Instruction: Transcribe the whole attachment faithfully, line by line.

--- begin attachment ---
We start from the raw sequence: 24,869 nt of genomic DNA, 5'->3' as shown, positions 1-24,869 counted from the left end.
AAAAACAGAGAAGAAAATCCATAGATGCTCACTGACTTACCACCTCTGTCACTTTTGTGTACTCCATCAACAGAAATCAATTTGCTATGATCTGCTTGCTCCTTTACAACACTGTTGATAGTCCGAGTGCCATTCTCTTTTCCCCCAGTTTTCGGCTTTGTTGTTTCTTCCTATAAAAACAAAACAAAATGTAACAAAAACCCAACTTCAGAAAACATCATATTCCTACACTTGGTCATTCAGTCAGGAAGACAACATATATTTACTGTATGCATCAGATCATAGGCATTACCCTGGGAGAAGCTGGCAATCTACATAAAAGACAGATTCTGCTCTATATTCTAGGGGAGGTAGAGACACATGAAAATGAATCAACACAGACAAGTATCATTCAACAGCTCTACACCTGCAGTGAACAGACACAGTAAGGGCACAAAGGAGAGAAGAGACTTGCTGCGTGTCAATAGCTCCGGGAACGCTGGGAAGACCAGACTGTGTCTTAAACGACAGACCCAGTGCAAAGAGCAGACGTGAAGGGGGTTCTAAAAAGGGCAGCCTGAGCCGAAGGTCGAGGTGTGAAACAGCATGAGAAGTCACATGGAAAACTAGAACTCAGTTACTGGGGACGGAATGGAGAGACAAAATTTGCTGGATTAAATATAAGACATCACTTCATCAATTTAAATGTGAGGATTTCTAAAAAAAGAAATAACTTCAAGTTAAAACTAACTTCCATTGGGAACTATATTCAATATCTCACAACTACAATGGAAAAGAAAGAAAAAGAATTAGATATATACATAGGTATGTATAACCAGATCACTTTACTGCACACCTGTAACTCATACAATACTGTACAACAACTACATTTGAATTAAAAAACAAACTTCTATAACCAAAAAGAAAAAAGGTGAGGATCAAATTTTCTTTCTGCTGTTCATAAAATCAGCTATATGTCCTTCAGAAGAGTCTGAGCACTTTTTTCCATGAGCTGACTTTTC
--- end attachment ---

We start from the raw sequence: 24,869 nt of genomic DNA, 5'->3' as shown, positions 1-24,869 counted from the left end.
AAAAACAGAGAAGAAAATCCATAGATGCTCACTGACTTACCACCTCTGTCACTTTTGTGTACTCCATCAACAGAAATCAATTTGCTATGATCTGCTTGCTCCTTTACAACACTGTTGATAGTCCGAGTGCCATTCTCTTTTCCCCCAGTTTTCGGCTTTGTTGTTTCTTCCTATAAAAACAAAACAAAATGTAACAAAAACCCAACTTCAGAAAACATCATATTCCTACACTTGGTCATTCAGTCAGGAAGACAACATATATTTACTGTATGCATCAGATCATAGGCATTACCCTGGGAGAAGCTGGCAATCTACATAAAAGACAGATTCTGCTCTATATTCTAGGGGAGGTAGAGACACATGAAAATGAATCAACACAGACAAGTATCATTCAACAGCTCTACACCTGCAGTGAACAGACACAGTAAGGGCACAAAGGAGAGAAGAGACTTGCTGCGTGTCAATAGCTCCGGGAACGCTGGGAAGACCAGACTGTGTCTTAAACGACAGACCCAGTGCAAAGAGCAGACGTGAAGGGGGTTCTAAAAAGGGCAGCCTGAGCCGAAGGTCGAGGTGTGAAACAGCATGAGAAGTCACATGGAAAACTAGAACTCAGTTACTGGGGACGGAATGGAGAGACAAAATTTGCTGGATTAAATATAAGACATCACTTCATCAATTTAAATGTGAGGATTTCTAAAAAAAGAAATAACTTCAAGTTAAAACTAACTTCCATTGGGAACTATATTCAATATCTCACAACTACAATGGAAAAGAAAGAAAAAGAATTAGATATATACATAGGTATGTATAACCAGATCACTTTACTGCACACCTGTAACTCATACAATACTGTACAACAACTACATTTGAATTAAAAAACAAACTTCTATAACCAAAAAGAAAAAAGGTGAGGATCAAATTTTCTTTCTGCTGTTCATAAAATCAGCTATATGTCCTTCAGAAGAGTCTGAGCACTTTTTTCCATGAGCTGACTTTTC